Unless forced, I doubt the new standards body will be able to agree to enforce a common media code aimed at promoting fairness, accuracy and transparency. Aggrieved parties have had difficulty getting action from the current Press Council, and with the addition of other content providers such as the ABC and free-to-air TV, getting agreement on action will likely be that much harder.
Similarly, it is unlikely that the members will agree on credible sanctions and the enforced prominent publication of its findings. While the ABC might be happy to run a full program correcting the record, I can’t imagine ever seeing a front page correction from the major broadsheets or at a fully replaced program on the tabloid current affairs programs.
It’s all about culture and ethics, and every news organisation has a different one, just ask those who work at NewsCorp, Fairfax, Crikey, the ABC, the Global Mail and Mammamia.com.
Further, the Review had not included social media and user generated content. While being defamed on a butterfly collectors blog may seem a small deal to those outside the group, it is potentially devastating, even if only 400 people have read it.
The PR industry is like an arms dealer supplying the fighters in a third world guerrilla war, while the journos are child soldiers unwillingly conscripted to the other side. One of the most startling pieces of evidence at the Leeveson inquiry was Rupert Murdoch finally admitting that all the salacious “news” in the Sun came from PR.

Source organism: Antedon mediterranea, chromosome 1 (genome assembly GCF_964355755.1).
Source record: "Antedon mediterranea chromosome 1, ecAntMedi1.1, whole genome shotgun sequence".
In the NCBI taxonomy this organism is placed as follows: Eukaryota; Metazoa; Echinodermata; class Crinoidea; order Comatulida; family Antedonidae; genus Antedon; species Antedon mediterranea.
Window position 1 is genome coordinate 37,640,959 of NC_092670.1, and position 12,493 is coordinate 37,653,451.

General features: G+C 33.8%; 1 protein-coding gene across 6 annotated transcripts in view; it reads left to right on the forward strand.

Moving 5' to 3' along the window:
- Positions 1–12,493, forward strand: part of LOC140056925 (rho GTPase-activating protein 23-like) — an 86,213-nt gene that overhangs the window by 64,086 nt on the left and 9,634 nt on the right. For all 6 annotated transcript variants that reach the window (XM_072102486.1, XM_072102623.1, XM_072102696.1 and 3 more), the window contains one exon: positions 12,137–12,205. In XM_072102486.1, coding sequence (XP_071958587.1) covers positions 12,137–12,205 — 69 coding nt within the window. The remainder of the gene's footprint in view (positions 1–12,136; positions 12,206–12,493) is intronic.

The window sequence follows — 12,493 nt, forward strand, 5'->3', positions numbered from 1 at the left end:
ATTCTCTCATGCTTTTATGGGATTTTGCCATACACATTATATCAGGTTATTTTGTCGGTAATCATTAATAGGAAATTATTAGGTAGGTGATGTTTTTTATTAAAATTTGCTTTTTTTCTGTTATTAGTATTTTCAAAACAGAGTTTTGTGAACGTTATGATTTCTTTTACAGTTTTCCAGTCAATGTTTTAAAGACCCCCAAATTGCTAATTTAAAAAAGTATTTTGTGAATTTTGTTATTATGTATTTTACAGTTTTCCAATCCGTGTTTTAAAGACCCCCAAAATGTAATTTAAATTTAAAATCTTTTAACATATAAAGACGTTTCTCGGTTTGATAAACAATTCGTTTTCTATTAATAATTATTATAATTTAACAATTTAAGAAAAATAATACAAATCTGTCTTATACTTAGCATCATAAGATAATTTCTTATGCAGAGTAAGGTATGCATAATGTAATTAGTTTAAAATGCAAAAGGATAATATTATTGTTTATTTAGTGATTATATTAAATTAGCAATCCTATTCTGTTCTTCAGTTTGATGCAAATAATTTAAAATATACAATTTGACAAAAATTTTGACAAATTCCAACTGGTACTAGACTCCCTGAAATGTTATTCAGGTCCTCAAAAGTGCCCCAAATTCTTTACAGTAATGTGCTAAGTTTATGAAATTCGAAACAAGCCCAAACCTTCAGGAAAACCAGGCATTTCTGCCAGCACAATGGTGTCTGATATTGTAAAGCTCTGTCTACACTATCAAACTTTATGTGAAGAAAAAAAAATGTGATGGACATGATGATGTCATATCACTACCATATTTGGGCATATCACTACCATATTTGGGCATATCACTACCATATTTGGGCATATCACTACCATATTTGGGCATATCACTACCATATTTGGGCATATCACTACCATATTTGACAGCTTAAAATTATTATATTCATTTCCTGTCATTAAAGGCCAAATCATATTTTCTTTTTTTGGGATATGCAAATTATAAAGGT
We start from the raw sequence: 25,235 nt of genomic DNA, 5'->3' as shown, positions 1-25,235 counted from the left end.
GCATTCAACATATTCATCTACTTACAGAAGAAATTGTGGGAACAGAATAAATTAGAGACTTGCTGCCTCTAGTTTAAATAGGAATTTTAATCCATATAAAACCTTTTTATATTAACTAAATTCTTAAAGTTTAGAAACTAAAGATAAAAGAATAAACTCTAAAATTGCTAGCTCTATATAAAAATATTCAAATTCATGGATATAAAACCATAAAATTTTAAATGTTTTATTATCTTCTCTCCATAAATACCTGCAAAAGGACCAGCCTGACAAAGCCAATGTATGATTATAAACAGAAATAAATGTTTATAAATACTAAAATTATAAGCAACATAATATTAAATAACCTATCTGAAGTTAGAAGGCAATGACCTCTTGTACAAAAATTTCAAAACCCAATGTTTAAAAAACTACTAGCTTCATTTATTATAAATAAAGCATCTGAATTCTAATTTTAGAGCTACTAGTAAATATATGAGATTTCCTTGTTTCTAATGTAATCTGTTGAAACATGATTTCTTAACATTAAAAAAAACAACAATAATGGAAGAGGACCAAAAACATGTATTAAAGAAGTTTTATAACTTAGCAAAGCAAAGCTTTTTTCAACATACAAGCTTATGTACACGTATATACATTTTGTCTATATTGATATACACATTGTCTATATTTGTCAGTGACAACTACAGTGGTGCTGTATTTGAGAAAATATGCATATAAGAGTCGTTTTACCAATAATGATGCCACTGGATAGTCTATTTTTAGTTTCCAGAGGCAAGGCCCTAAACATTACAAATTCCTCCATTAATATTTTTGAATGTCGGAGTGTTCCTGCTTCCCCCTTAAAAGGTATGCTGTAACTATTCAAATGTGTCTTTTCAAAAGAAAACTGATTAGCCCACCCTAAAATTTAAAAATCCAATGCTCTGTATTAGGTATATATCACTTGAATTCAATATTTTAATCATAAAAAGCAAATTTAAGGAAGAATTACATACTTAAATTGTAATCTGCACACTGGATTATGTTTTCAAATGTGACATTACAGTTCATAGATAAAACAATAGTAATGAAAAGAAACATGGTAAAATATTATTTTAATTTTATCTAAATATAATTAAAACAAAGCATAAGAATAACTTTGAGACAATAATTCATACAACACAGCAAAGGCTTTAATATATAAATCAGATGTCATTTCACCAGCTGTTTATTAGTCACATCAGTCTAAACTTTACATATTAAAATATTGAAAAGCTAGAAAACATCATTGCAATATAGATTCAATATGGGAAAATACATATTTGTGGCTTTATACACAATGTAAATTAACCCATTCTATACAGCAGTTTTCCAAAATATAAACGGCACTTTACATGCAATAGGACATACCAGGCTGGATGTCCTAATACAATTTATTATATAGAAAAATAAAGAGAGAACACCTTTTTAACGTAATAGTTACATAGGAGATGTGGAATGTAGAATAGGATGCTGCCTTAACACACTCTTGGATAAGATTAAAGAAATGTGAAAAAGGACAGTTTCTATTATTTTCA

The Convergence Review notes that it is in the public interest for the body to be appropriately resourced, and to this end suggests government contributions limited to specific purposes. However, this keeps the government (or as I’d like to say the public) out of the main debate.
This kind of tokenistic funding can’t help provide a much needed cultural change and will instead be like water in milk, immediately diluted.
Who pays the piper
The review says the majority of funding for the journalism body should come from its members. This would continue to give the existing news organisations the same power they currently have with the Press Council – the power to do little.